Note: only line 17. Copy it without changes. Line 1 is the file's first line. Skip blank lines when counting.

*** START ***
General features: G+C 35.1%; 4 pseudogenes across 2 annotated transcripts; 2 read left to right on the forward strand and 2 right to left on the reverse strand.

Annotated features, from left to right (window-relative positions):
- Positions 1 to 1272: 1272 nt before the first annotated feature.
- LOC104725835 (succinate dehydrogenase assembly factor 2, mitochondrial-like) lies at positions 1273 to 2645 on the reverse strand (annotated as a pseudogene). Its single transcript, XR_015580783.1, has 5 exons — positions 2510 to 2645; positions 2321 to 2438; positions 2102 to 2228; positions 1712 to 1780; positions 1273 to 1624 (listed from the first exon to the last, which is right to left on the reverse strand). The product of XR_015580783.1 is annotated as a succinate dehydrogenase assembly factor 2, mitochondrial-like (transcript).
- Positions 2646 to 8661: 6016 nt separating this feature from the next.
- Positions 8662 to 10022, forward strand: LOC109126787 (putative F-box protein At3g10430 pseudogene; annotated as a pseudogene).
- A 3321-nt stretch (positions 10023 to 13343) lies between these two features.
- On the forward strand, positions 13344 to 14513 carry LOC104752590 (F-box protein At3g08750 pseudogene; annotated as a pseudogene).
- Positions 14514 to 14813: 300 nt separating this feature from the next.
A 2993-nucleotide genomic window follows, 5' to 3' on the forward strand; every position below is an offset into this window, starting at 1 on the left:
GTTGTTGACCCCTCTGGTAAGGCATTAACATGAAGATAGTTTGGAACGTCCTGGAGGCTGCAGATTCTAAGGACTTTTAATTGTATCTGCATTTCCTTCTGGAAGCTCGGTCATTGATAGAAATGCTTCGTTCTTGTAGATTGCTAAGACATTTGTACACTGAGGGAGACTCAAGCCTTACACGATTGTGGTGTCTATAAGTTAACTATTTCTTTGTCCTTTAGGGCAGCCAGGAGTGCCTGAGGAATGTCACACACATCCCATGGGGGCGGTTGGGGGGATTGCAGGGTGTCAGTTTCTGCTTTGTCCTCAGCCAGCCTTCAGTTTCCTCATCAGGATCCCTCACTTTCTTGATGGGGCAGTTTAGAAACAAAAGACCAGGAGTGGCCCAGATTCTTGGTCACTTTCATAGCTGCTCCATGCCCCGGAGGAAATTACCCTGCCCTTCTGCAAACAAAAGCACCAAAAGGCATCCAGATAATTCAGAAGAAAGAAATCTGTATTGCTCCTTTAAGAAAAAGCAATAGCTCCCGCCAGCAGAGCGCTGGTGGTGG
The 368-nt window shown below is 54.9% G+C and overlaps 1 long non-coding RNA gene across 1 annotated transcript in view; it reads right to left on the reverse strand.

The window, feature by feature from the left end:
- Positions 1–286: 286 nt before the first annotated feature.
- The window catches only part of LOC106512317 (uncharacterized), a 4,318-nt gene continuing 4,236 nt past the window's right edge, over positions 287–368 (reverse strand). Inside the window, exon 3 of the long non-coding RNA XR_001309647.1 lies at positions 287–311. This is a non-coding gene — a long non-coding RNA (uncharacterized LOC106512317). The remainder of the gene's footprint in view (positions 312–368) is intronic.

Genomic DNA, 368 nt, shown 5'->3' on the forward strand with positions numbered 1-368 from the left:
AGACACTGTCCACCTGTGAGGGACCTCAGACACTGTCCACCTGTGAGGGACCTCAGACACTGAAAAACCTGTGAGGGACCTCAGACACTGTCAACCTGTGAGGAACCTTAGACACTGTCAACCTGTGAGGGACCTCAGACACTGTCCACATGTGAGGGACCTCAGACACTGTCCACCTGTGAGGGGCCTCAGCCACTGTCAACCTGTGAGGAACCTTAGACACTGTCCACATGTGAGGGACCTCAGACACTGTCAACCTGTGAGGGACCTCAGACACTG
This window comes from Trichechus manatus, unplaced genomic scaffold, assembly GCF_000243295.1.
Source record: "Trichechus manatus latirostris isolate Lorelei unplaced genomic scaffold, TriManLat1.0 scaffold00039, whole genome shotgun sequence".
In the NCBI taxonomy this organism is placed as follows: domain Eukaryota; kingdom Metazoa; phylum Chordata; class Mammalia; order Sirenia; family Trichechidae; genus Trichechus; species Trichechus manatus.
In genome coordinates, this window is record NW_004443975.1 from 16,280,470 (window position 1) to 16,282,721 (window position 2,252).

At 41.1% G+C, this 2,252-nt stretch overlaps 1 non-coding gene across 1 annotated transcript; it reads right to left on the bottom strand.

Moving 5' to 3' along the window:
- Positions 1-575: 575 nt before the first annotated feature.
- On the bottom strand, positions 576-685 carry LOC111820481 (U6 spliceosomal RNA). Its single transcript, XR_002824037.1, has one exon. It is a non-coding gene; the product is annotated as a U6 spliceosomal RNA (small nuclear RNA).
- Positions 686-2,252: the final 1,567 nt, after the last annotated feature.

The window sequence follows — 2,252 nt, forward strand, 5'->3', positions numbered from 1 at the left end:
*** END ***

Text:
AGACACTGTCCACCTGTGAGGGACCTCAGACACTGTCCACCTGTGAGGGACCTCAGACACTGAAAAACCTGTGAGGGACCTCAGACACTGTCAACCTGTGAGGAACCTTAGACACTGTCAACCTGTGAGGGACCTCAGACACTGTCCACATGTGAGGGACCTCAGACACTGTCCACCTGTGAGGGGCCTCAGCCACTGTCAACCTGTGAGGAACCTTAGACACTGTCCACATGTGAGGGACCTCAGACACTGTCAACCTGTGAGGGACCTCAGACACTG